In 2014, the Students for Sensible Drug Policy international chapter network consisted of Ireland, Mexico and Nigeria. Four years later, we’re in 30 countries on every habitable continent.
During that time, we’ve taken action on regional issues, such as the Ayotzinapa student massacre and extrajudicial killings in the Philippines, co-hosted youth drug policy activists in Bangkok and organized dozens of workshops in West Africa, as well as four annual conferences in Ireland, the most recent of which in April included an announcement from the Green Party of Ireland that they would back cannabis legalization.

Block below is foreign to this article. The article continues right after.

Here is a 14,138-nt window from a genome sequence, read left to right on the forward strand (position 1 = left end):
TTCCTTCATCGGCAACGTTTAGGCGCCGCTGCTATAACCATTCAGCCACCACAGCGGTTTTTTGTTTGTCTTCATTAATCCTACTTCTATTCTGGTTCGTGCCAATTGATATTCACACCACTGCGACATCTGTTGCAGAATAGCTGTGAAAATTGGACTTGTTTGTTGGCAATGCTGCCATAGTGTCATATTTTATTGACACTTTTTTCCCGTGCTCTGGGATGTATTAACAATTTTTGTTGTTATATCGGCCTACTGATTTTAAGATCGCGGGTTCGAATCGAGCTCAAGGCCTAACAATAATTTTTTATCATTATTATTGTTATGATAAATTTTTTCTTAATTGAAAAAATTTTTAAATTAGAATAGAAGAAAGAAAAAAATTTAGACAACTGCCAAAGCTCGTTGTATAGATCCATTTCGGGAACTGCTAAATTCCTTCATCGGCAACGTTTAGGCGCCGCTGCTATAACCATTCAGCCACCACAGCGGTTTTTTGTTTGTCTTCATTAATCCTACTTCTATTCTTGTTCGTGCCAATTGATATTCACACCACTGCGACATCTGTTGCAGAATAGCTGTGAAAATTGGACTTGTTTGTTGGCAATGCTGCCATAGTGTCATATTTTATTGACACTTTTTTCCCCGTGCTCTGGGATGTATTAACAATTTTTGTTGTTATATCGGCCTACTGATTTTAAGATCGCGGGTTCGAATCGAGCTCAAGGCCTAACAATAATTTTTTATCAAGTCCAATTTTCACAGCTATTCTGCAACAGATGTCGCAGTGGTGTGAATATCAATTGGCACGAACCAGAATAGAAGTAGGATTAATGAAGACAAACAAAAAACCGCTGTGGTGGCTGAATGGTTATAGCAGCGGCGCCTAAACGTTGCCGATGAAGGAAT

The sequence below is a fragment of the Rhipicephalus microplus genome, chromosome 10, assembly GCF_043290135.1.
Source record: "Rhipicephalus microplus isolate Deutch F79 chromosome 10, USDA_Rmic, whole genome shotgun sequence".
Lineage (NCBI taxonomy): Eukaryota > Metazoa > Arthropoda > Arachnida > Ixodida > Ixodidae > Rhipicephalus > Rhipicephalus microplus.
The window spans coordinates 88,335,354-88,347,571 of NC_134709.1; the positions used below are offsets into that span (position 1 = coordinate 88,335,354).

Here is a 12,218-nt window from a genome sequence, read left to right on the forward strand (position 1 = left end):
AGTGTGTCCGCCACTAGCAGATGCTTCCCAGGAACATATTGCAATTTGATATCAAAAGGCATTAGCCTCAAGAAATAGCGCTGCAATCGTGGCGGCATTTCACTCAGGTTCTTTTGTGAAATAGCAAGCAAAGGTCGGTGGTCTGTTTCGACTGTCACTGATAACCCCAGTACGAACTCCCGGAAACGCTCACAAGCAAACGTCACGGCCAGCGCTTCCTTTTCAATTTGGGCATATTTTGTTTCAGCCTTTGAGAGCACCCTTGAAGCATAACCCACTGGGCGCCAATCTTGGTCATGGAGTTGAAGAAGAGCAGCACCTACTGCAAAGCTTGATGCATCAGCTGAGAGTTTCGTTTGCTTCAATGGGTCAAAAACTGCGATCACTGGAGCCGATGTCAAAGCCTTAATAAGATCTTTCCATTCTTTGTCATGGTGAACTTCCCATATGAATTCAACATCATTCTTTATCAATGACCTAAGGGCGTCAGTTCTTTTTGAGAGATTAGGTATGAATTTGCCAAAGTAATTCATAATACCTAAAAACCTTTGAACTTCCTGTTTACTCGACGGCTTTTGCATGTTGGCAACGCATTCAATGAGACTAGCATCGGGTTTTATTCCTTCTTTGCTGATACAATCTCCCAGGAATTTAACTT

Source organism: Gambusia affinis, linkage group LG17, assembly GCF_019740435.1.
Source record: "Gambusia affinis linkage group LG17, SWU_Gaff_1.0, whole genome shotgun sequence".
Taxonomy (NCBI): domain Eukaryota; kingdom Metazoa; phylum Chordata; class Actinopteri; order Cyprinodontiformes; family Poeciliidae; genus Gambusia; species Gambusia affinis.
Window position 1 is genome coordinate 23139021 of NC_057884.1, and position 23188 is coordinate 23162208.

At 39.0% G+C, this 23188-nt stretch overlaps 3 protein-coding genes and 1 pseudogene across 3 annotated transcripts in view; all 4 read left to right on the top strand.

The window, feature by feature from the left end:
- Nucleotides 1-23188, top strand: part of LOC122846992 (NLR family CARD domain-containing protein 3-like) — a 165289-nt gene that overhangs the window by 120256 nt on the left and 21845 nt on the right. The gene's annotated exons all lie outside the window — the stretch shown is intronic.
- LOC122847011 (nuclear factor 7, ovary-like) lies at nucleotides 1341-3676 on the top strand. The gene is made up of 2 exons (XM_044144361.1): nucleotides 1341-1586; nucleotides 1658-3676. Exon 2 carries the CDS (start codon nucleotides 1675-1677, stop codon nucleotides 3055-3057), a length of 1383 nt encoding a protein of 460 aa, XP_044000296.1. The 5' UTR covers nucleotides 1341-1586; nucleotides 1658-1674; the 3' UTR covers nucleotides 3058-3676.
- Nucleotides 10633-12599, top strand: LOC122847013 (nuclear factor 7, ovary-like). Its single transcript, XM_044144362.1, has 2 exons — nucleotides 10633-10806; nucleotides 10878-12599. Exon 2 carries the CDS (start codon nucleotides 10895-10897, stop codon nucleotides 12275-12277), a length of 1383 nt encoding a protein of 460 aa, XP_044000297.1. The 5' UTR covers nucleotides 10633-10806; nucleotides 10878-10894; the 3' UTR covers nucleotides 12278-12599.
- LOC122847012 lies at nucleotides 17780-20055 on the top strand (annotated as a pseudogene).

Juana Boateng founded the first SSDP chapter in Ghana—a country where defendants facing drug charges are stripped of due process. “We started advocating for the rights of people who use drugs by taking to the streets and talking to people about our cause,” Juana explains. “It’s been a tough road for us as we had minimal funds to accomplish this work. But the love, support and encouragement I received from amazing, intelligent SSDPers gave me a sense of belonging. I feel confident, bold and privileged because I know I belong to a family, a team of change makers and a group not scared to fight for